|Discovered by||David C. Jewitt and Jane Luu|
|Discovery site||Mauna Kea Observatory|
|Discovery date||February 27, 1995|
|Orbital characteristics |
|Epoch November 30, 2008|
|126 y (46019.2 d)|
|Dimensions||70 ± 20 km |
10370 Hylonome (//; from Greek: ‘Υλονομη) is a small Solar System body orbiting in the outer Solar System. It belongs to the class of icy objects that are known as centaurs, with an orbit that crosses the orbit of Neptune and grazes that of Uranus. It was discovered on February 27, 1995.
The orbits of centaurs are unstable due to perturbations by the giant planets. Currently Uranus controls Hylonome's perihelion and Neptune its aphelion. It is estimated to have a relatively long orbital half-life of about 6.37 Myr. In the year 3478, Hylonome will pass within ~85 Gm of Uranus and its semi-major axis will be reduced to 23.5 AU.
- "Discovery Circumstances: Numbered Minor Planets (10001)-(15000)". IAU: Minor Planet Center. Archived from the original on 11 January 2009. Retrieved December 20, 2008.
- "(10370) Hylonome". AstDyS. Italy: University of Pisa. Retrieved December 20, 2008.
- John Stansberry; Will Grundy; Mike Brown; Dale Cruikshank; John Spencer; David Trilling; et al. (2007-02-20). "Physical Properties of Kuiper Belt and Centaur Objects: Constraints from Spitzer Space Telescope". arXiv:astro-ph/0702538 [astro-ph].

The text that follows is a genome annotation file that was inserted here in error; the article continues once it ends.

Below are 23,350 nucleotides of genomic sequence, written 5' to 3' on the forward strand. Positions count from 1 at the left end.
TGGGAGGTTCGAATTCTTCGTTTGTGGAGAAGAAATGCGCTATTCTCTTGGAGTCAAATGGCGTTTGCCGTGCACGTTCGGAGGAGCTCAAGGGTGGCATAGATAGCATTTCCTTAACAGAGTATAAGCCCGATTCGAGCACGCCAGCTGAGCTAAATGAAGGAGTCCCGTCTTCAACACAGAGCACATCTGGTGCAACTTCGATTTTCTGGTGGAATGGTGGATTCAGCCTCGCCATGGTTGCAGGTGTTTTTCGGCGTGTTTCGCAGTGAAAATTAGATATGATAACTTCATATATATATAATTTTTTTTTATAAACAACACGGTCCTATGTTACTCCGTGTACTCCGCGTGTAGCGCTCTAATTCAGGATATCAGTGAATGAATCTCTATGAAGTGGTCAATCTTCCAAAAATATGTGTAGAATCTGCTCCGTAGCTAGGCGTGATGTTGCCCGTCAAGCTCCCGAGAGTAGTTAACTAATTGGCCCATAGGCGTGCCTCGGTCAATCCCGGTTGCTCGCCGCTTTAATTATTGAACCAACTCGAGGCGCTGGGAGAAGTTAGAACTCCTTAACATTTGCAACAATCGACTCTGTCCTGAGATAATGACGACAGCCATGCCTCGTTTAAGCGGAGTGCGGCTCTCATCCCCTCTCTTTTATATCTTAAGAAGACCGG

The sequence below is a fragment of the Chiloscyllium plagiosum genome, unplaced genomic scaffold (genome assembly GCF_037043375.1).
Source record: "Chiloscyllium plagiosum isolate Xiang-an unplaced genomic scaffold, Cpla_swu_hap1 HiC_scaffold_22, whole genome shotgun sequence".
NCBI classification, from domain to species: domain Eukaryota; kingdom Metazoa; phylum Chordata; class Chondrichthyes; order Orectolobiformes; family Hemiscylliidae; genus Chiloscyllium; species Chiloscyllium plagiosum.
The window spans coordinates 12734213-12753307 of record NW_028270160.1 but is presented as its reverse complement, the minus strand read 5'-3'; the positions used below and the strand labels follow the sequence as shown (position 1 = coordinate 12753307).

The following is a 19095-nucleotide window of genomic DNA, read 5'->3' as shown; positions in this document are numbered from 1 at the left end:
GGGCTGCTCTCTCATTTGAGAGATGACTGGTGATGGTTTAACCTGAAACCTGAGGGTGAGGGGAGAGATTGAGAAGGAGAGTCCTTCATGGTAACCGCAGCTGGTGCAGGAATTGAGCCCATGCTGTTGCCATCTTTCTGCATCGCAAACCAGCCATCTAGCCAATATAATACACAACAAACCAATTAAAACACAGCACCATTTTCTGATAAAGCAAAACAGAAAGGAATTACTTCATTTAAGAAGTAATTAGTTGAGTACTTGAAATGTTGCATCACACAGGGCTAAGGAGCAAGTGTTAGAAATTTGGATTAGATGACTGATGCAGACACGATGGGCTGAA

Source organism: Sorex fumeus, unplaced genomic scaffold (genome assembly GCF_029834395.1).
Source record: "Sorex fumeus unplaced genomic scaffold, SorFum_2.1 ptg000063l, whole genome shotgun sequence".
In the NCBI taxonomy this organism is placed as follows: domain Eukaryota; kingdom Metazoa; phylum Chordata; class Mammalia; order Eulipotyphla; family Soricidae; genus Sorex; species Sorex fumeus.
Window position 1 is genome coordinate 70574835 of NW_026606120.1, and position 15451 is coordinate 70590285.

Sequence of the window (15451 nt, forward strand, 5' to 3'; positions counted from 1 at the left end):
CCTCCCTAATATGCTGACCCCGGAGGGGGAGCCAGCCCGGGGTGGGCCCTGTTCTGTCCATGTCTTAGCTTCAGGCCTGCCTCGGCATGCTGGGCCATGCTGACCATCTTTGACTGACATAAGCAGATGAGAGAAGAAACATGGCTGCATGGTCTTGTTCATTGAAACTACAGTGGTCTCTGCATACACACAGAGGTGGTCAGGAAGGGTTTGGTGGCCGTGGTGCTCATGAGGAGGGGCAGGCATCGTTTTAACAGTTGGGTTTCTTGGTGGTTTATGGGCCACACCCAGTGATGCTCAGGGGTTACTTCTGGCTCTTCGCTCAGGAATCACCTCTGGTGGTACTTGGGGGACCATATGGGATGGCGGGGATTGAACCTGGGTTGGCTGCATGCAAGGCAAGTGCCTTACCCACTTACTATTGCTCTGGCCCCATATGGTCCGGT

- "AstDyS (10370) Hylonome Ephemerides". Department of Mathematics, University of Pisa, Italy. Archived from the original on 2009-09-16. Retrieved 2009-09-13.
- Horner, J.; Evans, N.W.; Bailey, M. E. (2004). "Simulations of the Population of Centaurs I: The Bulk Statistics". Monthly Notices of the Royal Astronomical Society 354 (3): 798–810. arXiv:astro-ph/0407400. Bibcode:2004MNRAS.354..798H. doi:10.1111/j.1365-2966.2004.08240.x.
- "Fifty clones of Centaur 10370 Hylonome all passing within ~85Gm of Uranus in 3478 Oct". Archived from the original on 2009-04-29. Retrieved 2009-04-25. (Solex 10). Accessed 2009-04-25.
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